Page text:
Abuse Victim Sues Church for Negligence

Adult victims may be able to sue for abuse suffered as a child

Church Law and Tax 1997-05-01

Sexual Misconduct by Clergy and Church Workers

Key point. A church may be legally responsible for injuries caused by incidents of child molestation if it was negligent in selecting, supervising, or retaining the perpetrator.

Key point. In some states members of an unincorporated church cannot sue their church as a result of injuries they sustain.

An Indiana court ruled that the first amendment does not prevent a woman from suing her church and a denominational agency on account of injuries she suffered as a result of being molested by her pastor when she was a minor. The woman claimed that the pastor began molesting her when she was 7 years old, and that the molestation continued until she was 20. The woman sued her church and the regional and national denominational agencies with which her church was affiliated. A state appeals court concluded that the woman could pursue some of her claims against the church and regional agency, but not against the national church. The court made a number of important observations that are summarized below.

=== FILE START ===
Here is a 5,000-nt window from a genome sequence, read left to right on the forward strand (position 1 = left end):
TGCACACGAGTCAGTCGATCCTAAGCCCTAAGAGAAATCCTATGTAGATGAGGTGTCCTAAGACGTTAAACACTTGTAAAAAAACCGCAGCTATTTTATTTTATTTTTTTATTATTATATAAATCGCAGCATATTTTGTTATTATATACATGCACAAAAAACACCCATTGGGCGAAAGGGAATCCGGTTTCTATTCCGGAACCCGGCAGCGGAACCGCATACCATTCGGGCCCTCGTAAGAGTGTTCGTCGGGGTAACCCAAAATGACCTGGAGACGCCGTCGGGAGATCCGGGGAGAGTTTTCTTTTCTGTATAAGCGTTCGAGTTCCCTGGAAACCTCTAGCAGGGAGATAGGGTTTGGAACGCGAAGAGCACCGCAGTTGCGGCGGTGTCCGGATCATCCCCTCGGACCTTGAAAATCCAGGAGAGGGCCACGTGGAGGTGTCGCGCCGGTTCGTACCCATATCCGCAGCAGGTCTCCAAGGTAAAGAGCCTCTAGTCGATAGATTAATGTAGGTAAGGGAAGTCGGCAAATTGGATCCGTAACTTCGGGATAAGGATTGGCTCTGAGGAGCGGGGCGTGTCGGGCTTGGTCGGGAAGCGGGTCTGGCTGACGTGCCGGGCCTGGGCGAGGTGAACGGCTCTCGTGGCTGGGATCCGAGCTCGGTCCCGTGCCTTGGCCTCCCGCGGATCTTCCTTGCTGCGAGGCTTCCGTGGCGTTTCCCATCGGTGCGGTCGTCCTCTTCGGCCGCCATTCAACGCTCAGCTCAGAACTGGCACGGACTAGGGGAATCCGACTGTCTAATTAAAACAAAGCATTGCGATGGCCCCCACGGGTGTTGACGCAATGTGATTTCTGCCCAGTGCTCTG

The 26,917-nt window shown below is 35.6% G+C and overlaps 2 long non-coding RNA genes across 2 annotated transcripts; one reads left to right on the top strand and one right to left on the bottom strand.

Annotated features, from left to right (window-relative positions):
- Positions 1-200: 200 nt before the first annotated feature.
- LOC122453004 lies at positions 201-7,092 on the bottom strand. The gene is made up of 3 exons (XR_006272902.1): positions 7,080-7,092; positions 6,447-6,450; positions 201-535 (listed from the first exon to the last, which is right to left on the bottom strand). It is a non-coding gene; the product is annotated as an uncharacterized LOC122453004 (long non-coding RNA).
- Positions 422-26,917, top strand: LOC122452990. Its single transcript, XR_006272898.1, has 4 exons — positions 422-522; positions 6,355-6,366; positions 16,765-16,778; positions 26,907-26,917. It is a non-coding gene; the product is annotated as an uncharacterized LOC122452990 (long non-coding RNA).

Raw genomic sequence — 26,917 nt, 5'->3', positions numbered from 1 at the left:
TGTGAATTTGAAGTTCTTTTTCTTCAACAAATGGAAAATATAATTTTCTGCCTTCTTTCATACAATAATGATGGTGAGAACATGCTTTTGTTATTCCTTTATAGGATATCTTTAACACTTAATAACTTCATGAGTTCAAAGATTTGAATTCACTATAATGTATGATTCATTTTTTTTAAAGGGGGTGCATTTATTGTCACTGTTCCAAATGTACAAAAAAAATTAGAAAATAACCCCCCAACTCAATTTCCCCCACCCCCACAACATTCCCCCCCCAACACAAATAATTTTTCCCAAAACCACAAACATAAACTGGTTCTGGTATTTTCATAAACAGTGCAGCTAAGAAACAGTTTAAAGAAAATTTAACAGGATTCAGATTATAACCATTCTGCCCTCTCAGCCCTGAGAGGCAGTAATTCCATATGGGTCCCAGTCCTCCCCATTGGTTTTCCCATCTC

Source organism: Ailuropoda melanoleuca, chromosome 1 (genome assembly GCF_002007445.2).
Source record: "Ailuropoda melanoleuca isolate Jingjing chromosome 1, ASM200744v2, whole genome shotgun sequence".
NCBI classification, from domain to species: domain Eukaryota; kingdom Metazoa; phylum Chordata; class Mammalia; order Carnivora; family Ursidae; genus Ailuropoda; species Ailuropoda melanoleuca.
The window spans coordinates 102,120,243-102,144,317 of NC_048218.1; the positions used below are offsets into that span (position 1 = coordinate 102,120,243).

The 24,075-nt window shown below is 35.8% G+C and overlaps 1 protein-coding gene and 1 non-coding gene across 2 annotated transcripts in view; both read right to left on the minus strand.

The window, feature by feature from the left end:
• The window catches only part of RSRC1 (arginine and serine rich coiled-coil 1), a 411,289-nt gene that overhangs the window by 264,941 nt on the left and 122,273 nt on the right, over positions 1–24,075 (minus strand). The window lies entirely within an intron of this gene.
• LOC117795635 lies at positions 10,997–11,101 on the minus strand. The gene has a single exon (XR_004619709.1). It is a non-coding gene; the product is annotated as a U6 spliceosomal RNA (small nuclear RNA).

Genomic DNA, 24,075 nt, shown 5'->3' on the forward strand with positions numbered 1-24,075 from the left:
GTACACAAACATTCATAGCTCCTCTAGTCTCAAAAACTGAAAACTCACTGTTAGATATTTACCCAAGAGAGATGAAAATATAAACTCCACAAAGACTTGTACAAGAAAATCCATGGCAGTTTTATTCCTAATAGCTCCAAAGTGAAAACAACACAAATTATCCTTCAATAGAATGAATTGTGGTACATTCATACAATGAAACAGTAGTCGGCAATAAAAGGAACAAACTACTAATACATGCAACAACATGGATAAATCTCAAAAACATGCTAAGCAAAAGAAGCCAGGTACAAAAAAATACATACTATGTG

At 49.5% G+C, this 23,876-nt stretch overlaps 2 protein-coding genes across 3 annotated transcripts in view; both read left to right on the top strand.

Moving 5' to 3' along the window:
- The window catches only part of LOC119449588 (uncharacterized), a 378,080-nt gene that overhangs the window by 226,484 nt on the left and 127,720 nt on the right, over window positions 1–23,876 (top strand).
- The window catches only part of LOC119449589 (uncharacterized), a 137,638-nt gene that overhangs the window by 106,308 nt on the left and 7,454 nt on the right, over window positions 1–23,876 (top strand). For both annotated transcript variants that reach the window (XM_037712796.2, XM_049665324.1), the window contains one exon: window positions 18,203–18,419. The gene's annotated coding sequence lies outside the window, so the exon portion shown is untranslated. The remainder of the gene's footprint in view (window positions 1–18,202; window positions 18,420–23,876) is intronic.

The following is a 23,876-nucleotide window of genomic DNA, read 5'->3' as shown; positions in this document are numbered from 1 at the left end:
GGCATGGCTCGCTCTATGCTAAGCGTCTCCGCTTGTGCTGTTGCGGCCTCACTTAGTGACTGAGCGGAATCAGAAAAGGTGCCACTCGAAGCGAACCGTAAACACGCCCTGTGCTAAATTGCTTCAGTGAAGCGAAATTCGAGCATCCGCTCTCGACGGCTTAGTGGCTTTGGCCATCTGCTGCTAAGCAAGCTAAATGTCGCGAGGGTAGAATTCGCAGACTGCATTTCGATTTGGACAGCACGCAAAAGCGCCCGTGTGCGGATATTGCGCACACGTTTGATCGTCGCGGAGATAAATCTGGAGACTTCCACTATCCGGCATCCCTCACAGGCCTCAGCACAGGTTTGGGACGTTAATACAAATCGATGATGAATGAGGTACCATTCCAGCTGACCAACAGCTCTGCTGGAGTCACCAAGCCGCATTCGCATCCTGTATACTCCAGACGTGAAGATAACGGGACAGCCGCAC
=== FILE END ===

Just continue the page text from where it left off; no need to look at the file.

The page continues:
first amendment

The church, along with the regional and national denominational agencies, insisted that the woman’s claim was barred by the first amendment nonestablishment of religion clause which prohibits “excessive entanglement” between church and state. The court acknowledged that some courts have reached such a conclusion, but it declined to do so noting that a review of the woman’s claims “does not require any inquiry into religious doctrine or practice.” It continued: